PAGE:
One down, 11 to go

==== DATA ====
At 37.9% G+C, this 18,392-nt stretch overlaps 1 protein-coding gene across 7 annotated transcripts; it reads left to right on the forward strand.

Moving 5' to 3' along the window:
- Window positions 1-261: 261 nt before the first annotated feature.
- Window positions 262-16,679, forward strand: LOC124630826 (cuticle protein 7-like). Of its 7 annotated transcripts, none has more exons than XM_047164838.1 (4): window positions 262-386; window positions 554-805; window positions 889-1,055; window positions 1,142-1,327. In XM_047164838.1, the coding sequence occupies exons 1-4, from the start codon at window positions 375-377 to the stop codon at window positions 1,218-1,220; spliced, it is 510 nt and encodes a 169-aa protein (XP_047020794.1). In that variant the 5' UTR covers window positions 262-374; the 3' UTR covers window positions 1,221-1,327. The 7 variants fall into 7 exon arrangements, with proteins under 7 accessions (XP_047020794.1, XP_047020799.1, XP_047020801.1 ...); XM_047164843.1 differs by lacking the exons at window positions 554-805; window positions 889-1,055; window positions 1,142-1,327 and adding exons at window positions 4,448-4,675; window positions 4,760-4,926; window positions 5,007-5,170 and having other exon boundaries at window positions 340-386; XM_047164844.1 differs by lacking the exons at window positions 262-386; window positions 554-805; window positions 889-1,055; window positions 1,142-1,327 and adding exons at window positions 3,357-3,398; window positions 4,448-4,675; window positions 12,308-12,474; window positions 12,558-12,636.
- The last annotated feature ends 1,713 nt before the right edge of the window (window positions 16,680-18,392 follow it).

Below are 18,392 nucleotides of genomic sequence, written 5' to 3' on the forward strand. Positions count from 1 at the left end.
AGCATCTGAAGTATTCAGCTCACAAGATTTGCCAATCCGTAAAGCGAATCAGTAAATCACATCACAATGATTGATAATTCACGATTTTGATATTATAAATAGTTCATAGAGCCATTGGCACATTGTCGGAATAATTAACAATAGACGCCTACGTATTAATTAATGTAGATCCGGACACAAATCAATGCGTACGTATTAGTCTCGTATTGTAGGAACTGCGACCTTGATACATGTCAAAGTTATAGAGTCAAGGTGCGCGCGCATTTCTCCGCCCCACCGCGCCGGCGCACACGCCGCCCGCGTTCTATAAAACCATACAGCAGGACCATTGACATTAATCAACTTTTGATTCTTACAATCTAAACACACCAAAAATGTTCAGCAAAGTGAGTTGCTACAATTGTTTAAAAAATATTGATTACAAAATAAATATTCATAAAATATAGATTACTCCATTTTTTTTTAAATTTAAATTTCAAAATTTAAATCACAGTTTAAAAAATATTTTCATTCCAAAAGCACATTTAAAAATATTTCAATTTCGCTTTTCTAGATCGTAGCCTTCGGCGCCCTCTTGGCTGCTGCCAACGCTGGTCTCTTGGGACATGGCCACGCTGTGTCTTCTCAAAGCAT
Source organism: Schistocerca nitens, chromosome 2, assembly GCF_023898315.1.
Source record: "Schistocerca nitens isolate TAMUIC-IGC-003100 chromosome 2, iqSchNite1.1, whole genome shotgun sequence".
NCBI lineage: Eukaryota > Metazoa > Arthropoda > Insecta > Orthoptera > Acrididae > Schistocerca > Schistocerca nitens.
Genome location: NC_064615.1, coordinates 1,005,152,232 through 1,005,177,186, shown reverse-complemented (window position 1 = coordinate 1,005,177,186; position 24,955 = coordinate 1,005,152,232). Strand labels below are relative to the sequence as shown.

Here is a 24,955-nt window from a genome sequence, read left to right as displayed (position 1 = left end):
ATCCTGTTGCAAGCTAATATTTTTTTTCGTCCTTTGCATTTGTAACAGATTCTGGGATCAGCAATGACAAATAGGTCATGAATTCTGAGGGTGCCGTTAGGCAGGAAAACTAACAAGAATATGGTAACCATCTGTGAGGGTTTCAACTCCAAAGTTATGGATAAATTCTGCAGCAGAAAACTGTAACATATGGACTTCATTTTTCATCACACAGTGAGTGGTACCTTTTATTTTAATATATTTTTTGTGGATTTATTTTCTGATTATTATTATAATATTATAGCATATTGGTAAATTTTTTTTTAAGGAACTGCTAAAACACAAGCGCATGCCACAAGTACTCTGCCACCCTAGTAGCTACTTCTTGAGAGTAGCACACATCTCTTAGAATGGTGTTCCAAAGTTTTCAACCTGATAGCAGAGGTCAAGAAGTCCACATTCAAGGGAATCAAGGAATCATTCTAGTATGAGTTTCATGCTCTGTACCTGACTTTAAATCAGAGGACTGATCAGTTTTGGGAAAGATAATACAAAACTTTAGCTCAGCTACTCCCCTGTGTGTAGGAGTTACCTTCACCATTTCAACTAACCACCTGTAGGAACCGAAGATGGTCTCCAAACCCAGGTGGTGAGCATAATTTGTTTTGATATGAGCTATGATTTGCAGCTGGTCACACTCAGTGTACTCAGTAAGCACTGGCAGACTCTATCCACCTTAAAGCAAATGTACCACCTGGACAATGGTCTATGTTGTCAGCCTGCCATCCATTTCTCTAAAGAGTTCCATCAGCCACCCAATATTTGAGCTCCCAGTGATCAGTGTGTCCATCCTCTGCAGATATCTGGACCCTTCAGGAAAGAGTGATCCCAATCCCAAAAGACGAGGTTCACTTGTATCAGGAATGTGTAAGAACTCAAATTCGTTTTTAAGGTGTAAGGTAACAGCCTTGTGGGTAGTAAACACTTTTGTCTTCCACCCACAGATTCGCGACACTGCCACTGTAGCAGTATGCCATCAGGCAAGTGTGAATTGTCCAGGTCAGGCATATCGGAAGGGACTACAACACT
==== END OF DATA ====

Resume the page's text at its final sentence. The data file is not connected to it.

January OneGameAMonth post-mortemJanuary is over, and I'm done working on Rocks! (for now, at least), and it's time to go over what worked, what didn't, and what I'll do differently for February.First, here's a link to the current version:Rocks!And here's the Github repository with the source code:Repo!What I was trying to do:This was the first month of the One Game A Month challenge, and I really wanted to make sure I finished something, so I'd get started off on the right foot. To that end, I tried to shrink the scale of what I was trying to do for January to something I was sure I'd be able to finish. Rather than design a game from scratch, I started with a well-known design, and implemented it on an unknown (to me) technology stack. So, I decided to do a clone of Asteroids, running in the web browser, using the canvas element for graphics, and the Web Audio API for sound.I wanted to produce something with a retro feel, true to the spirit of the original, even if it wasn't exactly the same in execution. And I decided to do the whole thing without the use of any frameworks or libraries, both because I thought that the game was simple enough that I could just bang it out without much help, and because I wanted to actually learn the browser APIs, not some third-party library.What went right:Got something working very fast, then iteratedBy the end of the first week, I had a playable game, if not a very interesting one. That took a lot of the pressure off, knowing that even if I ran out of time, I'd have *something* to show for it.Scope creep (mostly) avoidedAlthough lots of really great ideas came to me while working on Rocks!, I managed to avoid the temptation to add in a bunch of extra features. I feel especially good about this given that I didn't quite meet the initial goals - I'd have felt a lot worse if I didn't manage to make a complete game, because I'd gotten distracted by doing something cool, but not part of the core gameplay.Proper "retro-twitch" feelI spent a fair amount of time tweaking the controls, to get ship movement that felt "right". I think this is something that really distinguishes my game from the other Asteroids-like games that were submitted to OneGameAMonth last month. My ship is very responsive, it turns and accelerates quickly enough to get out of trouble, which makes the player feel like they're in control of their own fate.No ArtI didn't want to spend a lot of time drawing terrible art that I then hated. I figured that going with the vector approach would encourage (enforce?) a simple graphical design, and save me from spending hours tweaking art trying to make it look less goofy. My inability to draw well is going to be an ongoing issue for the next 11 games, too.I "Finished" on timeActually a bit ahead of time. Which is good, because a bunch of "real world" stuff came up in the last few weeks of January.What went wrong:Spent much more time on art & sound than expectedDespite the fact that I went with a totally minimalist look & sound, I still had to do a fair amount of tweaking. But with everything defined in code (see next item), it was pure tedium to make any changes in the graphics or sound.No creative toolsI ended up doing the entire art design by sketching things out on graph paper and manually copying down the coordinates into my code. This wasn't *terrible*, but it was tedious and error-prone. I didn't produce an editor for shapes and sounds because that sounded like more work than actually finishing the game. For *this* game, that was arguably true - but a couple of features got left out, rather than going through the process of manually designing graphics & sound for them. I'm planning on using the same technologies in future games, so I'll be able to amortize the effort to produce the tools over several projects. Conveniently [...]